The only other warming appliance we have turned on is the space heater in the family room when we go to watch our couple hours of tv a night after dinner. It's electric and costs us about 15 cents per hour I think. It's not bad. And I feel like we shouldn't have to punish ourselves or work ourselves to the bone and abstain from all tv watching. Plus, Peet, the little dove, is in there and I'm sure he appreciates the company.

Secondly, we've employed the Smart Wool technique. That is to say we're always wearing it. This is new for 2011 for us. We spent $329 on smartwool. We started with the light weight wool, and now we've upgraded to mid weight, and we're still not planning on turning the oil heat on until well into January. Smart Wool has accessories too, so we got big fat wool socks from them and are happy as clams. 

Thirdly, we re-employed the bubble wrap window technique. In some cases the windows are actually WARMER than the walls are now because I added some of that shrink wrap they sell in big box retail stores. It wasn't too terribly difficult to put up, and looks surprisingly okay.

Also it has been a pretty mild fall and winter so far. We're really surprised.

So all in all we saved about $300 off heating so far.  Of course that would be with a 1 year amortization of our wool.  I'm sure our wool will last more than 1 year. The oil company was projecting that we would need roughly $3000 worth of oil to make it through the winter this year.  Unless it turns brutally cold in Jan-Feb I fail to see how we're going to use anywhere near that amount of oil.  Each gallon of heating oil not burned has saved 22 lbs of carbon dioxide being released!

Go us!

Also, if you check out the Cold House Journal you'll see a good argument for keeping it cooler in the winter in terms of humidity. We have found it to be much more humid - and therefore tolerable - in here this year than it was last year when we kept it warmer. Thanks CHJ!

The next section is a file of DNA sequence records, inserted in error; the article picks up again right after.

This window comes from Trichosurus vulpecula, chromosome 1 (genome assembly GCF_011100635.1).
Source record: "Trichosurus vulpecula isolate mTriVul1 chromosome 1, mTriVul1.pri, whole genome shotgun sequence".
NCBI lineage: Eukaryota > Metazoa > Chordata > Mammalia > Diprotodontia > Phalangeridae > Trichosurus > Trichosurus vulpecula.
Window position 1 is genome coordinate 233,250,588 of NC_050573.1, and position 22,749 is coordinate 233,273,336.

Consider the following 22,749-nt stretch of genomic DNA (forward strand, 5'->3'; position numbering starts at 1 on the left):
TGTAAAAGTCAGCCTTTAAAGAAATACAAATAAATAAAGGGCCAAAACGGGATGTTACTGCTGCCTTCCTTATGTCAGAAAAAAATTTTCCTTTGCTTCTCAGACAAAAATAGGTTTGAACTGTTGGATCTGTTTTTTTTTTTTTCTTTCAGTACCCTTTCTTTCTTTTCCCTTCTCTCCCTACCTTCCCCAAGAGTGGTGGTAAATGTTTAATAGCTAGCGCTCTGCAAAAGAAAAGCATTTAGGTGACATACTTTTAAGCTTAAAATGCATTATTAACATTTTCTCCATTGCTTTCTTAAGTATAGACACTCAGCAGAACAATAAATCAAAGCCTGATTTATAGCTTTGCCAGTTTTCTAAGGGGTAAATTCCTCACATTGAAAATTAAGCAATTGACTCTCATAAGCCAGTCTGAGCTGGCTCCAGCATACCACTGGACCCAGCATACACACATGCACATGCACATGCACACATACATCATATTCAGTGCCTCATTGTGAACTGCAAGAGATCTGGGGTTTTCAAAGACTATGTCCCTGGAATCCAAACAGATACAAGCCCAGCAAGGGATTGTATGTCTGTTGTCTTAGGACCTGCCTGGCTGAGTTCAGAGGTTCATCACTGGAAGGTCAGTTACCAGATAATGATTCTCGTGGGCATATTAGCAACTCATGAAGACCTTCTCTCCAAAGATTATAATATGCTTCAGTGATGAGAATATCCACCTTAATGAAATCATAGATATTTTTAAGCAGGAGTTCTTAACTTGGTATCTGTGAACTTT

Here's hubby with John Lindtner (the guy with the hat) from Building Preservation Services, "working" one one of our window stops. John kindly agreed to come up here from West Grove PA and show Chris how to service our old windows. Of course we still paid him for his time and materials, but his goal is to help as many homeowners take proper care of their homes as possible. I happen to think this is AWESOME, so I'd like to introduce John's work here and help him get more.

Our Water Damage


So for Hurricane Irene we got a nice present. A very small amount of water came in through the bilco door to the basement. It traveled around the wall of the basement past the area where we don't care about and got into the area where the previous owners of our house had installed some carpet. Once it reached the carpet, capillary action sucked all the moisture into the pad and carpet fibers, and everything sitting on the carpet began to grow mold. Since we were cheapskates and didn't invest in shelving to hold all our junk when we moved in, we had a LOT of junk sitting on that carpet. And here is the result:
The moral of the story:
Here's what my hubby has been doing on his vacation. Yes, he's been home from work since Wednesday working on the furniture he's building, the garden and this mini split heat pump installation. In turn, I have gotten almost nothing done! But this is a shout out to my father-in-law who came here today (when he could've otherwise been making money with real clients) to help drill this hole through our wall.

Here you can see the plumbing and electrical wires going from the kitchen through my office and into the closet. Isn't this a lovely view? It is not at all good for feng shui, but I have decided to put up a shelf or something to block the view and correct the situation. The brick wall is double brick thickness, so the boys had to rent a giant saw from The Home Depot. It worked pretty well, all things considered.

This is inside the closet. Wasn't it nice of the previous owners to leave the ceiling in the closet open like that for us to use? I think it was pretty sweet.

Here you can see the services spewing out of the office past the bathroom window. We have some downspout to encase everything and attach it to the wall. It will look much better when all is said and done, I have been promised.

And here is the unit which I was talking about in a previous post. (you can see the evil oil access just to the left of it) Now we need to have an electrician and a plumber out to check everything out and do the hookups. I did mention that this is all my husband's doing. You would think that I had more input, but I didn't really. I just decided where to put the units, not how to hook them up. We did a whole test using white sage, and I think it will supplement the oil heat well.